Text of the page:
There’s no arguing that clean drinking water is essential. The Bipartisan Infrastructure Law represents the largest investment in clean drinking water in American history, including the first-ever dedicated federal funding to replace lead service lines and address dangerous PFAS chemicals, according to the White House.
As of February, $240 million in funds have been allocated for Pennsylvania to provide residents with clean and safe drinking water. Of this funding, $87.3 million is set to be used for lead pipe and service line replacement.
According to the Perelman School of Medicine at the University of Pennsylvania, “there are hundreds of thousands of residential lead pipes still in use in Pennsylvania, especially in older neighborhoods where persons of color, seniors, or economically disadvantaged citizens often reside.”
Another $55.4 million will also go towards safe drinking water investments.
In Jan. 2023, the Environmental Protection Agency also announced a new initiative in Pennsylvania to accelerate progress toward the Biden administration’s goal of achieving 100% lead service line removal and replacement.
The Lead Service Line Replacement Accelerators “will provide targeted technical assistance services to help underserved communities in Pennsylvania access funds from President Biden’s Bipartisan Infrastructure Law and replace lead pipes that pose risks to the health of children and families.”
In the modern world, access to the internet is not only necessary, but crucial for Americans to be able to do their jobs, go to school, access health care, and stay connected with family and friends. Yet, nearly 21% of Pennsylvanians do not have an internet subscription. Under Biden’s infrastructure law, Pennsylvania will receive a minimum allocation of at least $100 million to help ensure high-speed internet coverage across the state.
Experts also estimate that as many as two million households in Pennsylvania are eligible for the Affordable Connectivity Program (ACP), although only 569,874 households are enrolled so far. This program cuts internet bills by up to $30 per month, or $75 for households on tribal lands. It also provides a one-time $100 discount off a connected device.
In addition to the above measures, the Biden-Harris administration is working with internet providers to offer high-speed internet plans that are fully covered by the ACP. This means that most eligible households in Pennsylvania would be able to get high-speed internet for free.
Electric vehicles are quickly becoming a way of life for many Americans. While just 7% of U.S. adults say they currently own an electric or hybrid vehicle, according to the Pew Research Center, about 39% of Americans say that the next time they purchase a vehicle, they are at least somewhat likely to seriously consider electric.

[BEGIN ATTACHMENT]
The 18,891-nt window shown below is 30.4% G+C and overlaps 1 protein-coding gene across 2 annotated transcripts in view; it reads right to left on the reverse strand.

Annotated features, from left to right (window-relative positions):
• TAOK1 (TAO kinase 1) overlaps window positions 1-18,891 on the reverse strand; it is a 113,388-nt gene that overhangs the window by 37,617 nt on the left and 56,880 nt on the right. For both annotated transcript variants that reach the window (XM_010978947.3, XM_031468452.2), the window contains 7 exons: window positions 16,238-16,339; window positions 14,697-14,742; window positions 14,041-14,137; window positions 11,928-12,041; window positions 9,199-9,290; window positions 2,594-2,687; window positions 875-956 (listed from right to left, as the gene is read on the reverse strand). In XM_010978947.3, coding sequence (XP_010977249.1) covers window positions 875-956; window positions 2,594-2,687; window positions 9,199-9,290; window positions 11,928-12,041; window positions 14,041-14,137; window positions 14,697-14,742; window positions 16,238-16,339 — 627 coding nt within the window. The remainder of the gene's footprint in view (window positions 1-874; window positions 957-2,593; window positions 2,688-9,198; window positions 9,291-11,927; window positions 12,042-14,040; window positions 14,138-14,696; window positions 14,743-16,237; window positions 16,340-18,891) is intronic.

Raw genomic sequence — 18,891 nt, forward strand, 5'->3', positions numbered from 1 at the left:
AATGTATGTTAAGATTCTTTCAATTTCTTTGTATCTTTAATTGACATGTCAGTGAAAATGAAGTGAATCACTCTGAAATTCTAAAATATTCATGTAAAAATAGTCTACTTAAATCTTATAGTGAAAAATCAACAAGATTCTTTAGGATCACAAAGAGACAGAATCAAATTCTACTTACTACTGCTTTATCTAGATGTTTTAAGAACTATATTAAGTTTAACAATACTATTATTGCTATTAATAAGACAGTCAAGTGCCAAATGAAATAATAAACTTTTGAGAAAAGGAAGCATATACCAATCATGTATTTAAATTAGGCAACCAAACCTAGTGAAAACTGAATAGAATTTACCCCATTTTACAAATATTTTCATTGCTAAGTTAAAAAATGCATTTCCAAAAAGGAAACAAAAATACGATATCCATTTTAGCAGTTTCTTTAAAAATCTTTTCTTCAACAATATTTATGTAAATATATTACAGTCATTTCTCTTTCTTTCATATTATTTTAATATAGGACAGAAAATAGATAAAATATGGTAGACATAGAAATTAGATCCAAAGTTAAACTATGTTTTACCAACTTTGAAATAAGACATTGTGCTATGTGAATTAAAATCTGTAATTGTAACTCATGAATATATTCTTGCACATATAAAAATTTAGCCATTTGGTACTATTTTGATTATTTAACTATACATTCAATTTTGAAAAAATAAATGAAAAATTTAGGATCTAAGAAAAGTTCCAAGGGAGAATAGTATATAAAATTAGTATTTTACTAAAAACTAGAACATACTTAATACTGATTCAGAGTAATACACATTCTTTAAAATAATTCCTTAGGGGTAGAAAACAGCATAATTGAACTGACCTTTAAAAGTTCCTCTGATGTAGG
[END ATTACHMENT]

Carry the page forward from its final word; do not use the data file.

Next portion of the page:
The infrastructure law has so far allocated $61.9 million in 2022 and 2023 to build out a network of EV chargers across the state of Pennsylvania. Reducing gas emissions by transitioning to EVs is crucial to addressing the climate crisis, and that transition will create a crucial supply of new domestic manufacturing jobs, according to the White House.
Pennsylvania alone should expect to receive roughly $172 million over five years to support the expansion of electric vehicle charging.
Resilience and Legacy Pollution Cleanup
More broadly, one of the aims of the Bipartisan Infrastructure Bill is to address the climate crisis. Thousands of former industrial, chemical, and energy sites emit harmful pollutants into surrounding communities across the country and disproportionately impact communities of color.
The infrastructure law is set to reclaim abandoned mines, cap orphaned oil and gas wells, and clean up Superfund sites, which are areas that have been contaminated by hazardous waste being dumped, left out in the open, or otherwise improperly managed. As of February, 90 sites in Pennsylvania were listed on the Superfund National Priority List, including the Jackson Ceramix, Inc. Superfund Site in Falls Creek, which is receiving funding through the infrastructure bill.
To date, Pennsylvania has been allocated approximately $1.1 billion for improving “infrastructure resilience.” This investment will help the state work against pressing challenges like the impacts of climate change, extreme weather events, and more.